How to Deal with Indigestion

Illustration of bacteria under a magnifying glass in the bowels

Indigestion is a feeling of discomfort in the upper abdomen and chest. You also may feel bloated. There can be many factors associated with this discomfort.

Ulcers and gallbladder diseases can cause it or on a lighter note, it could have been something that you ate and didn’t agree with you. Food allergies are another possibility. Whatever the cause, indigestion can be uncomfortable and painful and can compromise a person’s otherwise normal lifestyle.

Frequent indigestion can also be a sign of a weak gut. People with a weak gut may suffer from frequently because their body struggles to digest complex foods. Since indigestion is not a long-term condition, it flares up occasionally or in some cases, more often and then dies down. Unfortunately, there is no continuous treatment for it. However, by eating healthy and avoiding unhealthy food choices, a person can mitigate the risk of getting indigestion.

What exactly is indigestion, and how can a person manage it are some of the most common questions that are asked about the condition. If you are also looking for answers, then continue reading.

Understanding Indigestion

Indigestion or dyspepsia can occur due to a bunch of reasons, but when it happens it can present itself through the following signs

      • Discomfort in the stomach
      • Abdominal Pain
      • Bloating
      • Nausea
      • Heartburn
      • Vomiting

Some other less common symptoms of indigestion are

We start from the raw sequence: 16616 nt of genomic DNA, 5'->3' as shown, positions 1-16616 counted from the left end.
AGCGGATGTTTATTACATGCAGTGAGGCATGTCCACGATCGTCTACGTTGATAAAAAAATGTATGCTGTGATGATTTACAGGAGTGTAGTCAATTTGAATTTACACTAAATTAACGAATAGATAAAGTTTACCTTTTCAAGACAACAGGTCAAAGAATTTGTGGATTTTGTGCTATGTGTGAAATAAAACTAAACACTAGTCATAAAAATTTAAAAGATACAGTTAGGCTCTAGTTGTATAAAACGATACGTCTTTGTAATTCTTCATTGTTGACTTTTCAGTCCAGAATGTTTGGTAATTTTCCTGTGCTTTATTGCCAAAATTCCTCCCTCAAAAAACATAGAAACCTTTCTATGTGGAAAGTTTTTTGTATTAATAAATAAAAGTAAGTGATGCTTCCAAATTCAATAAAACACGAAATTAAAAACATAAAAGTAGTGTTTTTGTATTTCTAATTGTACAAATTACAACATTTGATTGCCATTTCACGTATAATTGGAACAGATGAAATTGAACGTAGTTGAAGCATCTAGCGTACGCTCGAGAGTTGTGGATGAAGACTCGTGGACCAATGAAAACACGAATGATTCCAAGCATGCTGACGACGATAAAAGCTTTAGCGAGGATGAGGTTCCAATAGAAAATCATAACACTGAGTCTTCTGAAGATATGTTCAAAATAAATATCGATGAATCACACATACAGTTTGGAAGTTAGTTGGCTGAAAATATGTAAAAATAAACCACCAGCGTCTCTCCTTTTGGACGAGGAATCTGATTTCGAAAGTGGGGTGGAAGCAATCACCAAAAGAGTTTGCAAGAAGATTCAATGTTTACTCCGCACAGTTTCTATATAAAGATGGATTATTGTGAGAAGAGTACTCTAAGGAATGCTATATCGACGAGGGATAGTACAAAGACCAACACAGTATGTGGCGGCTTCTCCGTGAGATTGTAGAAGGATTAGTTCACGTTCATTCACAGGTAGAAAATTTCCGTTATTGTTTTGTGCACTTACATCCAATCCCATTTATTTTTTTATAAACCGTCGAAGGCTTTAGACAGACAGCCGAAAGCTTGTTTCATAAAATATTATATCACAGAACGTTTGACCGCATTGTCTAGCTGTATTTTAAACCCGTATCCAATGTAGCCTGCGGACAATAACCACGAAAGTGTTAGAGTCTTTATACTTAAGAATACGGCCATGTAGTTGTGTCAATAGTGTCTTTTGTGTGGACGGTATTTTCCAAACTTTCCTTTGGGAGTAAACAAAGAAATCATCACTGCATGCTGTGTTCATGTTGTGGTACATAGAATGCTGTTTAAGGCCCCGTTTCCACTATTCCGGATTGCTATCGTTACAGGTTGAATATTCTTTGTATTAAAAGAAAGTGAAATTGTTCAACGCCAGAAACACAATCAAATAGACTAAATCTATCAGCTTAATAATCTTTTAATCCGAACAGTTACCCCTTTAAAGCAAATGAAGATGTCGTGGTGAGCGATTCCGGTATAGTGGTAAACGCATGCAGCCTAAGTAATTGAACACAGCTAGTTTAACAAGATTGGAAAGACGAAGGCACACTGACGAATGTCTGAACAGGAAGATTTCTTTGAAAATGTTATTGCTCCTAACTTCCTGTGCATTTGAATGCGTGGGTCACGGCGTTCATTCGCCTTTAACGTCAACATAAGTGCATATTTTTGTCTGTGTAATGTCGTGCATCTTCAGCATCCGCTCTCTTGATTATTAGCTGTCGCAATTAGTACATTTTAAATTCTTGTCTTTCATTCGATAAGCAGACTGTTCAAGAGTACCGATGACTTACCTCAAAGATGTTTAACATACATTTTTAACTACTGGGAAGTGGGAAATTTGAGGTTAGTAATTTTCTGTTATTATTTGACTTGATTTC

• Gas or belching in the abdomen
      • Gnawing sensation in the stomach
      • Burning sensation in the stomach
      • Feeling unnaturally full after eating a medium-sized meal
      • Feeling dull
      • Having difficulty finishing a meal

In the case of a severe episode of indigestion, a person may feel

      • Continuous vomiting
      • Vomiting with blood
      • Black stool
      • Trouble swallowing food

If you experience severe symptoms of indigestion, then visit your doctor immediately or go to the emergency room.

Causes of Indigestion

Fast Food Hamburger
Photo by Rajesh TP from Pexels

In everyday life, in the absence of an underlying cause, indigestion can occur due to overeating or eating too fast. Some people may face indigestion after consuming some specific types of food, such as spicy, greasy, or fatty food. Sometimes, lying down immediately after having food can also increase the chances of indigestion as the posture makes digestion harder for the body.